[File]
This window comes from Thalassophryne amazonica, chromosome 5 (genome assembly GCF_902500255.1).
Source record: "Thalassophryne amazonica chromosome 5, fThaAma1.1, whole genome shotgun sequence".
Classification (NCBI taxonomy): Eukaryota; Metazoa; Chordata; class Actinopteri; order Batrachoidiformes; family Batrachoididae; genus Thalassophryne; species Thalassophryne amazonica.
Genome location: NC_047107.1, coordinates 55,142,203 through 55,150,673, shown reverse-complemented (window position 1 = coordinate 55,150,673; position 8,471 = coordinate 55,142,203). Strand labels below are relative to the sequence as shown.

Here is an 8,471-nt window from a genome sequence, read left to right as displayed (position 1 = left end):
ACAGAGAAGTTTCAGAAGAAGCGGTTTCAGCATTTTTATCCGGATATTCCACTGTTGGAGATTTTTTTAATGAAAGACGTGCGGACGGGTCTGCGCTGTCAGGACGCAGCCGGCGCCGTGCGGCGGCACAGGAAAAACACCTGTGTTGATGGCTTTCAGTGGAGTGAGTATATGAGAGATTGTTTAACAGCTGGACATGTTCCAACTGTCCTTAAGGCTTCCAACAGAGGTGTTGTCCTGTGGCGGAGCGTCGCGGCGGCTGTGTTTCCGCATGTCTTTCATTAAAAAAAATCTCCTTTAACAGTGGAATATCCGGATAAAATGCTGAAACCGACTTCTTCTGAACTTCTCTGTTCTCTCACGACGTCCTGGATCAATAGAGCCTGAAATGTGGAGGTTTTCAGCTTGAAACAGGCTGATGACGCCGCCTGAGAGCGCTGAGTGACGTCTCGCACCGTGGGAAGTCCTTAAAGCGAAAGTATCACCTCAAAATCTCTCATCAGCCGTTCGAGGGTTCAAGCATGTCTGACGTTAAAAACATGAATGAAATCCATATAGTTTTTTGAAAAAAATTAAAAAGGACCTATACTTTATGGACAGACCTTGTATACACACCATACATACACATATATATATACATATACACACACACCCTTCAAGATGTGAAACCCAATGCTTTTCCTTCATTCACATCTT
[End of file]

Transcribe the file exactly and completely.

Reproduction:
This window comes from Thalassophryne amazonica, chromosome 5 (genome assembly GCF_902500255.1).
Source record: "Thalassophryne amazonica chromosome 5, fThaAma1.1, whole genome shotgun sequence".
Classification (NCBI taxonomy): Eukaryota; Metazoa; Chordata; class Actinopteri; order Batrachoidiformes; family Batrachoididae; genus Thalassophryne; species Thalassophryne amazonica.
Genome location: NC_047107.1, coordinates 55,142,203 through 55,150,673, shown reverse-complemented (window position 1 = coordinate 55,150,673; position 8,471 = coordinate 55,142,203). Strand labels below are relative to the sequence as shown.

Here is an 8,471-nt window from a genome sequence, read left to right as displayed (position 1 = left end):
ACAGAGAAGTTTCAGAAGAAGCGGTTTCAGCATTTTTATCCGGATATTCCACTGTTGGAGATTTTTTTAATGAAAGACGTGCGGACGGGTCTGCGCTGTCAGGACGCAGCCGGCGCCGTGCGGCGGCACAGGAAAAACACCTGTGTTGATGGCTTTCAGTGGAGTGAGTATATGAGAGATTGTTTAACAGCTGGACATGTTCCAACTGTCCTTAAGGCTTCCAACAGAGGTGTTGTCCTGTGGCGGAGCGTCGCGGCGGCTGTGTTTCCGCATGTCTTTCATTAAAAAAAATCTCCTTTAACAGTGGAATATCCGGATAAAATGCTGAAACCGACTTCTTCTGAACTTCTCTGTTCTCTCACGACGTCCTGGATCAATAGAGCCTGAAATGTGGAGGTTTTCAGCTTGAAACAGGCTGATGACGCCGCCTGAGAGCGCTGAGTGACGTCTCGCACCGTGGGAAGTCCTTAAAGCGAAAGTATCACCTCAAAATCTCTCATCAGCCGTTCGAGGGTTCAAGCATGTCTGACGTTAAAAACATGAATGAAATCCATATAGTTTTTTGAAAAAAATTAAAAAGGACCTATACTTTATGGACAGACCTTGTATACACACCATACATACACATATATATATACATATACACACACACCCTTCAAGATGTGAAACCCAATGCTTTTCCTTCATTCACATCTT